Sara [00:38:41] Yeah. Of one of the critiques I have for me using this modest fashion industry as reaching out to the customers is aimed towards the modest fashion houses.

Sara [00:38:54] So the big fashion houses, I really want them to use modest fashion designers, Muslim designers. In your book, you talk about Christian Orthodox, modest fashion designers, Jewish Orthodox, modest fashion designers.

But not only those, but also Muslim modest fashion designers integrate within their project to reach out to Muslim customers. I mean, the thing that you included with Hannah Tajima. Yeah, I really love to see more of those because one of the frustrations by talking with modest fashion designers is that we really do not want to lose the market to giant businesses.

And I think that probably millennials need to do their own work and probably homework, too, just, you know, demand this big fashion houses to incorporate modest fashion designers.

 

Hafsa [00:39:53] That’s one of the main criticisms of a Muslim woman’s

Hafsa [00:39:58] Portrayal in fashion as well, that you can’t just use the picture of Muslim women on your marketing campaigns and your promotional images without actually recruiting them and consulting with them and hiring them. So, yeah, definitely we should see a lot more collaboration.

 

Sara [00:40:15] What should they do, you think? Well, I mean, let’s say I’m Gucci and I am having a new collection. So what do you think as a writer and researcher? What do I need to do to reach out to a Muslim?

 

Hafsa [00:40:31] I think the easiest thing that these big brands can do, which many are actually doing, is to just have Muslims and these kind of style edits featuring these Muslim modest fashion influencers for various regions. So you just hire one of these. Not hire, you collaborate and work together with one of these stylists or bloggers. And they will kind of style the collection in their own way to showcase a modest look. And I know Burberry and Fendi and Gucci, they do this and it’s like, yeah, that’s already…

 

Sara [00:41:02] They are not using modest fashion (paradox) designers, you know, fashion. Yeah — modest fashion designers. So one of my critics is really — and from their modest fashion designers themselves, I mean, some of them are very serious. They are up and running. They have everything that the business needs to just, you know, move forward with their business entity.

 

Hafsa [00:41:30] I think we’re more likely to see on that front, maybe in the fast fashion retailers like H&M and Zara. I think there’s more maybe room for opportunity there with hiring Muslim modest fashion designers. It’s very hard to get into that Italian prim and proper hoity-toity fashion world.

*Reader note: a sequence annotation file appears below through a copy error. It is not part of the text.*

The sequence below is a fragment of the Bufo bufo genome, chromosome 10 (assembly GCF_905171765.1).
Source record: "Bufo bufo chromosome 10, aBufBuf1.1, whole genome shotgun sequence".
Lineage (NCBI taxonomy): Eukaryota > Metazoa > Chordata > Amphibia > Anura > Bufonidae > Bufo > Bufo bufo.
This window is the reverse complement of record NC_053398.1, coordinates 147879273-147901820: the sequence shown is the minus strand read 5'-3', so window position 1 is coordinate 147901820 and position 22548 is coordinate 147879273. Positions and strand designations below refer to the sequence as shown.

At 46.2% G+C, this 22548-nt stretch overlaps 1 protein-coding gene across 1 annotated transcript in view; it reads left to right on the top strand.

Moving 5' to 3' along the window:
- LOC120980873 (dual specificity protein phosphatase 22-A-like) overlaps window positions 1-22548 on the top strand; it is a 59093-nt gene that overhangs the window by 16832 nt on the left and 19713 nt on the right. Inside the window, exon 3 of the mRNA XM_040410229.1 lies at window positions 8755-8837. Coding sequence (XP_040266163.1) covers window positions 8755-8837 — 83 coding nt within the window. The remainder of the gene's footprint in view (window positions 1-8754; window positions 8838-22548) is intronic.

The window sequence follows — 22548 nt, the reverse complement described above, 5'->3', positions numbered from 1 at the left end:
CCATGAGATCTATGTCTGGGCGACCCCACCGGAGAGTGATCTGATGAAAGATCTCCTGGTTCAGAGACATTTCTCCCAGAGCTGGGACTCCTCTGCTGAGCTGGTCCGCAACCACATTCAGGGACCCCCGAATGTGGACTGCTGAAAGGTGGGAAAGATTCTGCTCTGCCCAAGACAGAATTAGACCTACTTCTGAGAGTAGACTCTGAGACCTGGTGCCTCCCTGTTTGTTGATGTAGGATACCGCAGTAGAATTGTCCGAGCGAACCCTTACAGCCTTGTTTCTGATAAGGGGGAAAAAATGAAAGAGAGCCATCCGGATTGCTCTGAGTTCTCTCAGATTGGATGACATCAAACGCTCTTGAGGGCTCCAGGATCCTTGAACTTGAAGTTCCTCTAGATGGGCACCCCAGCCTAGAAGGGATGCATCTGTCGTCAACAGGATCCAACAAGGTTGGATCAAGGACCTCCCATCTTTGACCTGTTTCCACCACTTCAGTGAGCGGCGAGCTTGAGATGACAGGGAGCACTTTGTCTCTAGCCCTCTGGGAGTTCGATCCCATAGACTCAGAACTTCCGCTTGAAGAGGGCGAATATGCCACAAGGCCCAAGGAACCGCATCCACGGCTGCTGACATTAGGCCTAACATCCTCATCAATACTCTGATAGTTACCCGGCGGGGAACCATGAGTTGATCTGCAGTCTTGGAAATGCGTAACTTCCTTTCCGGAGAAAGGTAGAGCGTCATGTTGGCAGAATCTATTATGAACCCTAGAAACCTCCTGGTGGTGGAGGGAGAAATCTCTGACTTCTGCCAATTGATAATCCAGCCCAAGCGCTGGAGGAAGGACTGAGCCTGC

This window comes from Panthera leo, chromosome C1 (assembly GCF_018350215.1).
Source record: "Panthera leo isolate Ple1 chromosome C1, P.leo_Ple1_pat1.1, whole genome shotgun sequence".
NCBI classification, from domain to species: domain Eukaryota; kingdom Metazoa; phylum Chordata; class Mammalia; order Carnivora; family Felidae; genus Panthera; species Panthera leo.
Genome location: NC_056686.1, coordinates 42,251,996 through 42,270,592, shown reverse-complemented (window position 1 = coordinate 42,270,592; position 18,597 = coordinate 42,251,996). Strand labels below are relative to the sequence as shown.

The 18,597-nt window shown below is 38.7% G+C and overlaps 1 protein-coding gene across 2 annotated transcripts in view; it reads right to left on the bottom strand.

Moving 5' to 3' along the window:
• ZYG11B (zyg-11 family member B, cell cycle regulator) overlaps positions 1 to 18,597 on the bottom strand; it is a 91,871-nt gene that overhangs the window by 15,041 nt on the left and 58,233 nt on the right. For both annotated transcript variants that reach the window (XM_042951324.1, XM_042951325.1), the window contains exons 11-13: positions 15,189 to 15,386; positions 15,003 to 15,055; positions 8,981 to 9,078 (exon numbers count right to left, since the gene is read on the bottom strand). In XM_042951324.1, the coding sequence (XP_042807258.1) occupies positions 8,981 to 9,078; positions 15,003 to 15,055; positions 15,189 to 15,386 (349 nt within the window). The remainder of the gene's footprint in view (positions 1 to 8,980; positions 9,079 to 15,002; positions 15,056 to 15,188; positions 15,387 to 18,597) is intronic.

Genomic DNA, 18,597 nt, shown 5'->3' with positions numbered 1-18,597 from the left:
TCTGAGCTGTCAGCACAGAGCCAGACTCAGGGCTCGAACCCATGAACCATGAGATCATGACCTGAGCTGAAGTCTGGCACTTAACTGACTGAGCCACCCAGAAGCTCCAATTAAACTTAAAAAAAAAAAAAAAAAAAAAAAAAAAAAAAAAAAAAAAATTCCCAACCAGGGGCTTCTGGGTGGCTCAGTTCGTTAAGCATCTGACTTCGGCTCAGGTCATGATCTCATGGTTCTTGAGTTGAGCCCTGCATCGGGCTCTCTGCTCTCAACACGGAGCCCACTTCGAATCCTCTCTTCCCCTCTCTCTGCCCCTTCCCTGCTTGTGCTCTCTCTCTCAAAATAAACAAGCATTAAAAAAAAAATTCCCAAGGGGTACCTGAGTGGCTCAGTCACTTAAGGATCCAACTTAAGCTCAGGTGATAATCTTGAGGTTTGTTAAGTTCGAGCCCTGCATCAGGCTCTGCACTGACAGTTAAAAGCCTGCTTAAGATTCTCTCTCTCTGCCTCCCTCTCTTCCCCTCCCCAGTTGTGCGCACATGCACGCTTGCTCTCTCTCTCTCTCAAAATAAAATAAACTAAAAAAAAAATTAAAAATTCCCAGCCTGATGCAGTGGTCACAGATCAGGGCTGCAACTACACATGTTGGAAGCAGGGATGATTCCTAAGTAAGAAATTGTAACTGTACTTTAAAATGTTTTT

So I think definitely retailers like H&M and just fast fashion retailers who already have this kind of appetite for modest fashion, who have recognized that there is this need, that they’re also already in tune with these needs for sustainability and diversity and its passivity. So I think it’ll definitely be easier to go that route through these more mass market firms.

 

Sara [00:42:11] Exactly. And one thing that I really recommend from my own point of view is for the buyers — just demand.

Sara [00:42:18] I mean, the millennials or buyers demand of seeing a corporation. So then they happily buy and reach out and they can just you know, the fashion houses can sell their clothes.

 


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Sara [00:42:34] Stay put, please. OK. So you are watching Peacemindedly, a podcast show featuring peaceful bridge makers. For this hour, we are talking with Hafsa Lodi, American journalist based in Dubai and author of Modest: A Fashion Paradox. You can find Hafsa’s book on goltune.com. We have the lead program with Amazon Books. If you buy the book through our website (Goltune), we get a small promotion, but still helps us with our peace journalism.

Sara [00:43:05] And at the end of the program, I ask my guests to close the program by sharing something meaningful about peace, about compassion, kindness, and whatever they want to share… A statement, prayer or something that they really want us to know. So here is Hafsa. Okay. Yes, go ahead Hafsa.

 

Hafsa [00:43:29] There’s just one message I’d like to um…

Hafsa [00:43:32] I mean, that’s really shown how important it is to me throughout researching this book and writing this book, and focusing so much on the fashion aspect, and the outer kind of portrayal of modesty is that as women, we are so quick to judge one another on what we’re wearing and fashion and how somebody looks. And we’re so quick to judge a book by its cover, especially when it comes to modest fashion.

Hafsa [00:43:57] And I think it’s so important for us to kind of have that insight and that maturity to not do that. To not kind of judge other women, and measure other women’s worth, and kind of dismiss or vilify women depending on their choice of clothing. Whether that conforms to your own definition of modesty or not, I think it’s so important that we, as women stop judging one another by how they look.

 

Sara [00:44:23] Excellent. Very good. Thank you so much, Hafsa. I have Mateen, my assistant producer and one of the editors for Goltune, I have Hafsa —

Sara [00:44:33] So thank you so much. Thank you. I think that was a great book and a great discussion, really. Thank you so much. Thank you.

 

Khodahafez